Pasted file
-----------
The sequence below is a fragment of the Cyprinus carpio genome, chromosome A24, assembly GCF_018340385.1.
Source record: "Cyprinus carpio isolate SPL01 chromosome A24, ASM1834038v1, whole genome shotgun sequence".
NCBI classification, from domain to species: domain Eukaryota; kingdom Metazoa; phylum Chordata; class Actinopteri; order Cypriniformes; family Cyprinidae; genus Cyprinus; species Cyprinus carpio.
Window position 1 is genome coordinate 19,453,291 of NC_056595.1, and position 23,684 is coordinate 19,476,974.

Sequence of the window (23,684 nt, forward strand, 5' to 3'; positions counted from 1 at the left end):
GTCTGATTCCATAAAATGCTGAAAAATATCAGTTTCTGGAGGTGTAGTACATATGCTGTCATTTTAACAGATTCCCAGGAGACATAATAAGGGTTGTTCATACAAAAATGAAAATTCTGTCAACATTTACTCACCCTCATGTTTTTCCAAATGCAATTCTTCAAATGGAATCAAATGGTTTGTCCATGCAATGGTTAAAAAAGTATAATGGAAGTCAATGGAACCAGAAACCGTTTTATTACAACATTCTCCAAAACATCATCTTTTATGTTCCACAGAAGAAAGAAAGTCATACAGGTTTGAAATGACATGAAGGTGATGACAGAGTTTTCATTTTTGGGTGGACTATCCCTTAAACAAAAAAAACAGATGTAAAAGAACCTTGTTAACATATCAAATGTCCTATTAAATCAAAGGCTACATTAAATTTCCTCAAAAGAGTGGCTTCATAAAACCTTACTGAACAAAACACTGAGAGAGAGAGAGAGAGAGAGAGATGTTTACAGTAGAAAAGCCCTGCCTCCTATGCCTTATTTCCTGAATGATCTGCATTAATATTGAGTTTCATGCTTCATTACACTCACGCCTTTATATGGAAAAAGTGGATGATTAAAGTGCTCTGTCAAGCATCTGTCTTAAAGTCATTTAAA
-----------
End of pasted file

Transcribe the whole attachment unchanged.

The sequence below is a fragment of the Cyprinus carpio genome, chromosome A24, assembly GCF_018340385.1.
Source record: "Cyprinus carpio isolate SPL01 chromosome A24, ASM1834038v1, whole genome shotgun sequence".
NCBI classification, from domain to species: domain Eukaryota; kingdom Metazoa; phylum Chordata; class Actinopteri; order Cypriniformes; family Cyprinidae; genus Cyprinus; species Cyprinus carpio.
Window position 1 is genome coordinate 19,453,291 of NC_056595.1, and position 23,684 is coordinate 19,476,974.

Sequence of the window (23,684 nt, forward strand, 5' to 3'; positions counted from 1 at the left end):
GTCTGATTCCATAAAATGCTGAAAAATATCAGTTTCTGGAGGTGTAGTACATATGCTGTCATTTTAACAGATTCCCAGGAGACATAATAAGGGTTGTTCATACAAAAATGAAAATTCTGTCAACATTTACTCACCCTCATGTTTTTCCAAATGCAATTCTTCAAATGGAATCAAATGGTTTGTCCATGCAATGGTTAAAAAAGTATAATGGAAGTCAATGGAACCAGAAACCGTTTTATTACAACATTCTCCAAAACATCATCTTTTATGTTCCACAGAAGAAAGAAAGTCATACAGGTTTGAAATGACATGAAGGTGATGACAGAGTTTTCATTTTTGGGTGGACTATCCCTTAAACAAAAAAAACAGATGTAAAAGAACCTTGTTAACATATCAAATGTCCTATTAAATCAAAGGCTACATTAAATTTCCTCAAAAGAGTGGCTTCATAAAACCTTACTGAACAAAACACTGAGAGAGAGAGAGAGAGAGAGAGATGTTTACAGTAGAAAAGCCCTGCCTCCTATGCCTTATTTCCTGAATGATCTGCATTAATATTGAGTTTCATGCTTCATTACACTCACGCCTTTATATGGAAAAAGTGGATGATTAAAGTGCTCTGTCAAGCATCTGTCTTAAAGTCATTTAAA